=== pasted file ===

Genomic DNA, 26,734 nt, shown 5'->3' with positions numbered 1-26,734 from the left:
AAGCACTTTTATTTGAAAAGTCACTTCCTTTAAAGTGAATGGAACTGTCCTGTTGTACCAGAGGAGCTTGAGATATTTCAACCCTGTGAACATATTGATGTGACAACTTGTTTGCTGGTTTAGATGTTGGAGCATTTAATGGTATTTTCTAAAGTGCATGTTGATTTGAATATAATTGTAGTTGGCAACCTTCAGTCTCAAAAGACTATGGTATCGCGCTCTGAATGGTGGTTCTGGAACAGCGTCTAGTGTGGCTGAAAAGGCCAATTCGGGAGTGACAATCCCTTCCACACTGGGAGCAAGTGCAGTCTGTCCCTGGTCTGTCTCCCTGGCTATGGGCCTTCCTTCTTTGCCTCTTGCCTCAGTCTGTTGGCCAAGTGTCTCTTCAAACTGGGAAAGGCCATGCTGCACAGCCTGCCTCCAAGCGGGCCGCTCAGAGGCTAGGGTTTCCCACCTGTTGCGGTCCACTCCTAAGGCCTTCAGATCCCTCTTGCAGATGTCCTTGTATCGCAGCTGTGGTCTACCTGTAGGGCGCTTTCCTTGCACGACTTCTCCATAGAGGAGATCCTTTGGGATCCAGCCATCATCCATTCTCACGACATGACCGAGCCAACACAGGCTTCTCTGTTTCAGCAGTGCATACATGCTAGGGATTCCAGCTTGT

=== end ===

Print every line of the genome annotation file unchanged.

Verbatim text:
Genomic DNA, 26,734 nt, shown 5'->3' with positions numbered 1-26,734 from the left:
AAGCACTTTTATTTGAAAAGTCACTTCCTTTAAAGTGAATGGAACTGTCCTGTTGTACCAGAGGAGCTTGAGATATTTCAACCCTGTGAACATATTGATGTGACAACTTGTTTGCTGGTTTAGATGTTGGAGCATTTAATGGTATTTTCTAAAGTGCATGTTGATTTGAATATAATTGTAGTTGGCAACCTTCAGTCTCAAAAGACTATGGTATCGCGCTCTGAATGGTGGTTCTGGAACAGCGTCTAGTGTGGCTGAAAAGGCCAATTCGGGAGTGACAATCCCTTCCACACTGGGAGCAAGTGCAGTCTGTCCCTGGTCTGTCTCCCTGGCTATGGGCCTTCCTTCTTTGCCTCTTGCCTCAGTCTGTTGGCCAAGTGTCTCTTCAAACTGGGAAAGGCCATGCTGCACAGCCTGCCTCCAAGCGGGCCGCTCAGAGGCTAGGGTTTCCCACCTGTTGCGGTCCACTCCTAAGGCCTTCAGATCCCTCTTGCAGATGTCCTTGTATCGCAGCTGTGGTCTACCTGTAGGGCGCTTTCCTTGCACGACTTCTCCATAGAGGAGATCCTTTGGGATCCAGCCATCATCCATTCTCACGACATGACCGAGCCAACACAGGCTTCTCTGTTTCAGCAGTGCATACATGCTAGGGATTCCAGCTTGT